In November 1789, speaking about the Constitution and his life, Benjamin Franklin allegedly said: “Our new Constitution is now established, everything seems to promise it will be durable; but, in this world, nothing is certain except death and taxes.” Five months later, he passed away.
No one likes to think about their own mortality, but it’s going to happen to all of us. When my grandparents passed away a few years ago, we found some solace in some of their personal belongings: family photos, their favorite sweater, recipes, their favorite chair – things that reminded us of them and the stories that we shared.
My grandparents didn’t have cellphones, or a social media account, or email. Most of us, though, do have those items, which means we have data. Beyond those data-filled items, there's medical records, bank accounts, videos, photos, emails and more, all of which are stored and backed up and sometimes, stolen or lost. The point is that with recent advancements in technology, it’s now possible to live forever through our data. For most of us, that’s a scary thought!
What happens to your data when you die? Most of us don’t know, and we haven’t planned for it.
Recent survey data from Utopia, a global data solutions company, found that 84 percent of people consistently back up their personal data, but only one third of us have thought about what might happen to it after we die. Even more, 89 percent of us have no idea what will happen to our data when we die, and 75 percent of those don’t currently have a plan but intend to make one in the future.
Utopia’s survey also found that 91 percent of people with a smart-connected device, such as a tablet, laptop or phone, have lost their data in some way, especially since 86 percent report they store some data electronically, and 19 percent say they store all of their data electronically. The survey found that 32 percent had their data stolen, either via a damaged device (28 percent), due to an old or faulty device (19 percent), or a lost or stolen device (20 percent).
“What’s interesting is the generational differences,” said the Utopia study. “Of the 16 percent of lost data due to a security breach, Baby Boomers are affected most. They get hacked 51 percent more often than Millennials. On the contrary, Millennials are twice as likely to lose their phones than Baby Boomers.”
The good news is that the fear of losing data or having it stolen has prompted 84 percent of survey respondents to back up their data today, the survey said, with 21 percent of respondents backing up semi-monthly, followed by monthly or weekly at respectively 18 percent and 17 percent.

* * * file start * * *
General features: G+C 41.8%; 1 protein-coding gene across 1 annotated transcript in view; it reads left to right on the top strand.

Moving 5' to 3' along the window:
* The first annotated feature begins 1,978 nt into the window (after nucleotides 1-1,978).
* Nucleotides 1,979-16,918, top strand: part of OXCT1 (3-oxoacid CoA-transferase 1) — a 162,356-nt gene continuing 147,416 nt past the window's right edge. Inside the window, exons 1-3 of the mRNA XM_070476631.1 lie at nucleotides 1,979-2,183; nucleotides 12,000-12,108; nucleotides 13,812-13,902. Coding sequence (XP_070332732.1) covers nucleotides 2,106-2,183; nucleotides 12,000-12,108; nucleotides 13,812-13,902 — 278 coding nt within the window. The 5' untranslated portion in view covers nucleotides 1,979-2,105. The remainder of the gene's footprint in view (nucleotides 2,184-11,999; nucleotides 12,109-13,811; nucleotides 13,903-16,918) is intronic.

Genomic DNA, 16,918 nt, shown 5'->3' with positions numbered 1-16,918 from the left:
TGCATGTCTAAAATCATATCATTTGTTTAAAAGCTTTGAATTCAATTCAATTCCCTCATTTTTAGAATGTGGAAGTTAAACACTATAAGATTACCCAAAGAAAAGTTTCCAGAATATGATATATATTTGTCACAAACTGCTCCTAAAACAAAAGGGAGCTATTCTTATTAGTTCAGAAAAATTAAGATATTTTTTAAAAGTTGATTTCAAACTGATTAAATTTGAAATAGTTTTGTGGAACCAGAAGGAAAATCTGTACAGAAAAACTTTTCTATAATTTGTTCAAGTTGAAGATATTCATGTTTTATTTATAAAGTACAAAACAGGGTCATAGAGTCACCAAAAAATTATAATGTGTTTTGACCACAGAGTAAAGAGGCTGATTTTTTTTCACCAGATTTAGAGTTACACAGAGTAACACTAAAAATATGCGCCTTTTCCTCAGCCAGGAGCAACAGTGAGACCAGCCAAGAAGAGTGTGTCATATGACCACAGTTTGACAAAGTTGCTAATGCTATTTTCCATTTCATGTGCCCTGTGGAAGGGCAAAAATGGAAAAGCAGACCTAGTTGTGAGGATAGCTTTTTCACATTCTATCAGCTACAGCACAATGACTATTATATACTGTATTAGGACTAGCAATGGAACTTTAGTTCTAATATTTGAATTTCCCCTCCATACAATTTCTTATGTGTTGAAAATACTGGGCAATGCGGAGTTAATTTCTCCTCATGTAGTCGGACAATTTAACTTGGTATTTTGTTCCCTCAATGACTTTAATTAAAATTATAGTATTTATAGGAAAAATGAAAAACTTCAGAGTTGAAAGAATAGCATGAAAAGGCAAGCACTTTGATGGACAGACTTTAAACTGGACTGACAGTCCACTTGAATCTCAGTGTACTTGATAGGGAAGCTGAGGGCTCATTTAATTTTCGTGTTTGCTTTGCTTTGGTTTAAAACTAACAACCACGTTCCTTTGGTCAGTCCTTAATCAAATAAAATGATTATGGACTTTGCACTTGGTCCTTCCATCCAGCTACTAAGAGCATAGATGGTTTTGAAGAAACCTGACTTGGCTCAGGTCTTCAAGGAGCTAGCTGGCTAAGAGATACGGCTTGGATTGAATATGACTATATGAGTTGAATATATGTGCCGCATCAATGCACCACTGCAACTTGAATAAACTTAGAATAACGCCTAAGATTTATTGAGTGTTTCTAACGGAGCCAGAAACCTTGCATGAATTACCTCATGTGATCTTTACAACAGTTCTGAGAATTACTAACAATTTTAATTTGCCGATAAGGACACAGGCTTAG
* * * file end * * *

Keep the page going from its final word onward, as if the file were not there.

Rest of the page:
What data do survey respondents want private after their passing? Twenty-six percent want their social media accounts private, while 24 percent want their pictures and videos kept private, 16 percent say written content, 14 percent reported financial accounts and business contracts, and nine percent don’t want their medical records revealed after their death.
Even more, said the Utopia report, the top three assumptions about data after death include:
- 43 percent said it continues to exist and can be accessed
- 38 percent said it continues to exist but is not accessible
- 14 percent said it is passed to the next of kin
Considering the attention paid to our data in the present, it is surprising that only 33 percent have thought about what happens to that information after they die. And 89 percent of the respondents claimed to be completely unaware of the rules pertaining to their electronic data after death.
In any event, the most important finding in this survey is about preparedness, the survey suggested. “Only 18 percent of respondents claim to have a plan for their social media accounts, writings, videos and photos, and other personal material after they die. Of them, 64 percent have a designated family member or loved one to take over, 10 percent have a trusted friend to manage the information and 8 percent entrusted a legal representative to handle personal data.”
Since we spend so much time backing up and storing our data, shouldn’t we spend some time thinking about what will happen to it, who will manage it, what should be done with it once we’re gone? What’s your plan?